Metro grocer denies being involved in a cartel style bread price fixing scheme in the country and strongly contradicts allegations by the Competition Bureau that it accuses other food players of inflating prices over a period of 14 years old.
“To date, there is nothing that allows us to conclude that we have violated the Competition Act,” Metro spokeswoman Marie-Claude Bacon told the “Journal de Montréal” on Wednesday.
However, in legal documents released Wednesday, the Competition Bureau claims that at least seven companies, including Loblaw (including Provigo), Sobeys (including IGA), Metro (including Super C), Wal-Mart and Giant Tiger would have committing criminal acts under the Competition Act by fixing bread prices for more than 14 years. According to the Competition Bureau, the process also involves the two largest bread producers in Canada, Canada Bread and Weston Bakeries.
In meetings between bread producers and grocers, “retailers would have agreed to raise prices, provided that their competitors do the same,” says the Competition Bureau.
According to Metro, “internal audits” did not uncover any irregularities in the sliced bread pricing process in its subsidiaries and employees.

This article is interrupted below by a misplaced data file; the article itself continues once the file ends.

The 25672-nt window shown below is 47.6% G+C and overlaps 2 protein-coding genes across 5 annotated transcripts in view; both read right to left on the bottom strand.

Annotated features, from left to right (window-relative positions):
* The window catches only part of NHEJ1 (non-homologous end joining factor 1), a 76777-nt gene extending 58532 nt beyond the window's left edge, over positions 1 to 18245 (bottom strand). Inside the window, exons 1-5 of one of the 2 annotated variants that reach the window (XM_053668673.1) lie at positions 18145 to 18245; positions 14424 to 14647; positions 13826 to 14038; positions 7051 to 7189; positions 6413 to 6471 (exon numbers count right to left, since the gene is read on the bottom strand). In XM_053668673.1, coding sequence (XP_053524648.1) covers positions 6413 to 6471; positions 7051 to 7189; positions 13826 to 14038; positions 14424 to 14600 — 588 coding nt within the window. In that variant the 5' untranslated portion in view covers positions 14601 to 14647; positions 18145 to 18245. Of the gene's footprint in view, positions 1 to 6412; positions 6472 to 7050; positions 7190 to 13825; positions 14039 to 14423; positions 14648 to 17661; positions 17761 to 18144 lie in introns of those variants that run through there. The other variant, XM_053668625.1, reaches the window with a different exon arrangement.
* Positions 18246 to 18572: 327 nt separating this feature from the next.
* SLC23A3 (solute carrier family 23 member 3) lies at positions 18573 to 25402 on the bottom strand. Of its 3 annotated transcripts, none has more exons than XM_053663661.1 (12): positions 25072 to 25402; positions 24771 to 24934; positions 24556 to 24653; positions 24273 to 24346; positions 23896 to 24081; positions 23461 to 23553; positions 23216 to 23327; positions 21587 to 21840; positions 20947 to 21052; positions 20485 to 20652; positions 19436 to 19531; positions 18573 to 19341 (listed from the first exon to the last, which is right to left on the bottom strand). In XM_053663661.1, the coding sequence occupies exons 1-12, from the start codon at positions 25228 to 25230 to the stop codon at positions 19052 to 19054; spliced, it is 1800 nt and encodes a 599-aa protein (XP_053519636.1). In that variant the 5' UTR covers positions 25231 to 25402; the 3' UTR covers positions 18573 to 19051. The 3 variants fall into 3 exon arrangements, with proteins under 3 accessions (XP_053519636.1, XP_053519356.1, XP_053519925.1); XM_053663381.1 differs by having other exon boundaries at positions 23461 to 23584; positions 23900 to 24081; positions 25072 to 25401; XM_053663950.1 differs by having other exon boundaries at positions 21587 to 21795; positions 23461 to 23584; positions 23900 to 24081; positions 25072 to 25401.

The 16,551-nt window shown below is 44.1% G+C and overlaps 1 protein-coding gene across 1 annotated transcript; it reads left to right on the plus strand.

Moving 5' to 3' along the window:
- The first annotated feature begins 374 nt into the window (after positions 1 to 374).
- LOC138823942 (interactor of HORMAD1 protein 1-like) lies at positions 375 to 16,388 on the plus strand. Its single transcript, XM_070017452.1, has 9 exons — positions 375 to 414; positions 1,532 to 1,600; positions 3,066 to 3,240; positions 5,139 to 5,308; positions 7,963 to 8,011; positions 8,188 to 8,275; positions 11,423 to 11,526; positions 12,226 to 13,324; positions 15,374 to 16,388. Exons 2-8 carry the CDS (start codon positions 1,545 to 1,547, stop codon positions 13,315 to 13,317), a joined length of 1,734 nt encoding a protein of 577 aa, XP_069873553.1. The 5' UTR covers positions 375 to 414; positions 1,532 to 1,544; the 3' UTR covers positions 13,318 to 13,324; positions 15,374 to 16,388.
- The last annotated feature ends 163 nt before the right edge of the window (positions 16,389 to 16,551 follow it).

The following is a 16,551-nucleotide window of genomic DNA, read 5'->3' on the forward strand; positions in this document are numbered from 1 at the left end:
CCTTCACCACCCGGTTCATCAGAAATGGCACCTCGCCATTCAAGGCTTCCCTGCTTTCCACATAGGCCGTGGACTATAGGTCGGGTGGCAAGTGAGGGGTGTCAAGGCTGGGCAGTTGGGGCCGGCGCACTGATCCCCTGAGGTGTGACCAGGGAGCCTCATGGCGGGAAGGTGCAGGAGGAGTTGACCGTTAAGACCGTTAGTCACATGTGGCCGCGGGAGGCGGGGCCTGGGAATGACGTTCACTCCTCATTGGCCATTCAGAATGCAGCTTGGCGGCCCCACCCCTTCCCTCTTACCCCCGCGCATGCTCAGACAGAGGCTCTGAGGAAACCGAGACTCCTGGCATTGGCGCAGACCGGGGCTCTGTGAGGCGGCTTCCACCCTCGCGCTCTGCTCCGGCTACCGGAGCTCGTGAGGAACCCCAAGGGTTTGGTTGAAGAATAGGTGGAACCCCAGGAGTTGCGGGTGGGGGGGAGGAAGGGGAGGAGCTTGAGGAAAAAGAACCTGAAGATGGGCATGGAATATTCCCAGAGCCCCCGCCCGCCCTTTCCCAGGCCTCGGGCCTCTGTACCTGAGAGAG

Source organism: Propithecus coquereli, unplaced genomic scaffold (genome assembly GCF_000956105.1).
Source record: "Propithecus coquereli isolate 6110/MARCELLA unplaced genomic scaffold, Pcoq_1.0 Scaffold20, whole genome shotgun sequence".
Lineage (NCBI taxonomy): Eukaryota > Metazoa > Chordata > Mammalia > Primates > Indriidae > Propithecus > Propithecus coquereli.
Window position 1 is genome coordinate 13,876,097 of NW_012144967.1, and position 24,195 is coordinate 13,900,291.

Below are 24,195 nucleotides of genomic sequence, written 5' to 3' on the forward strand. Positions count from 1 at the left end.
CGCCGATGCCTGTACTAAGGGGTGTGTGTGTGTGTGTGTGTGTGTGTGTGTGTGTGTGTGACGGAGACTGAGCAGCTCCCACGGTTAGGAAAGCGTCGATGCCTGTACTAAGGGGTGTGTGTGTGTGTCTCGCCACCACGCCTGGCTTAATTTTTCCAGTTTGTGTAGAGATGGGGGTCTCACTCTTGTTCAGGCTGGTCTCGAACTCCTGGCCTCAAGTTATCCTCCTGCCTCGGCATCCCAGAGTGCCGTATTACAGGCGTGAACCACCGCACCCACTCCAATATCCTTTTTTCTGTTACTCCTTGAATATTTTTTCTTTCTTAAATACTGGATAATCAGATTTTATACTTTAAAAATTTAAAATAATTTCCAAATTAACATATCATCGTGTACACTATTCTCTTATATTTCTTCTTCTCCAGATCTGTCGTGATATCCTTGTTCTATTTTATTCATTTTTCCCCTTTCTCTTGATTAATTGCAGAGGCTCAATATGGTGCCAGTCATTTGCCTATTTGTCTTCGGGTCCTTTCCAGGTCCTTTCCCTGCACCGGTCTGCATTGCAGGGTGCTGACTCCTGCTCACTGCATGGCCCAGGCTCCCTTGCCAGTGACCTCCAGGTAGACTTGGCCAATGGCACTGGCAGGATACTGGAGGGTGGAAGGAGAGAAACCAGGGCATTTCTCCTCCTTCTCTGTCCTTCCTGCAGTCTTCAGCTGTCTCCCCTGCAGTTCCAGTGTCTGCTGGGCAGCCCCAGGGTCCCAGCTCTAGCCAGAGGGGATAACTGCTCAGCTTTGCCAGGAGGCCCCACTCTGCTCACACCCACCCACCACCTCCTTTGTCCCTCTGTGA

Metro intends to vigorously challenge the Competition Bureau’s charges in court. “The legal process will continue,” Bacon said.
At Canada Bread, it was argued Wednesday that “the allegations do not reflect the Canada Bread we know.”
Last December, Loblaw and Weston, who belong to the same group, caused a surprise by acknowledging that they had participated in a bread cartel for 14 years.
Loblaw and Weston got immunity in exchange for their cooperation. The other five companies indicated that they were cooperating with the survey managers.
To apologize, since the beginning of January, Loblaw has been offering customers $ 25 gift cards redeemable for grocery products.
Class Action Requests
Many class action lawsuits have since been filed against major grocery chains in court.
“It’s disappointing to see so many players possibly involved in this cartel. It’s clear that consumer confidence in these big players in food will suffer, “believes Dalhousie University professor and food policy expert Sylvain Charlebois.
Some of the brands of bread involved in the cartel
– Good morning
– Country Harvest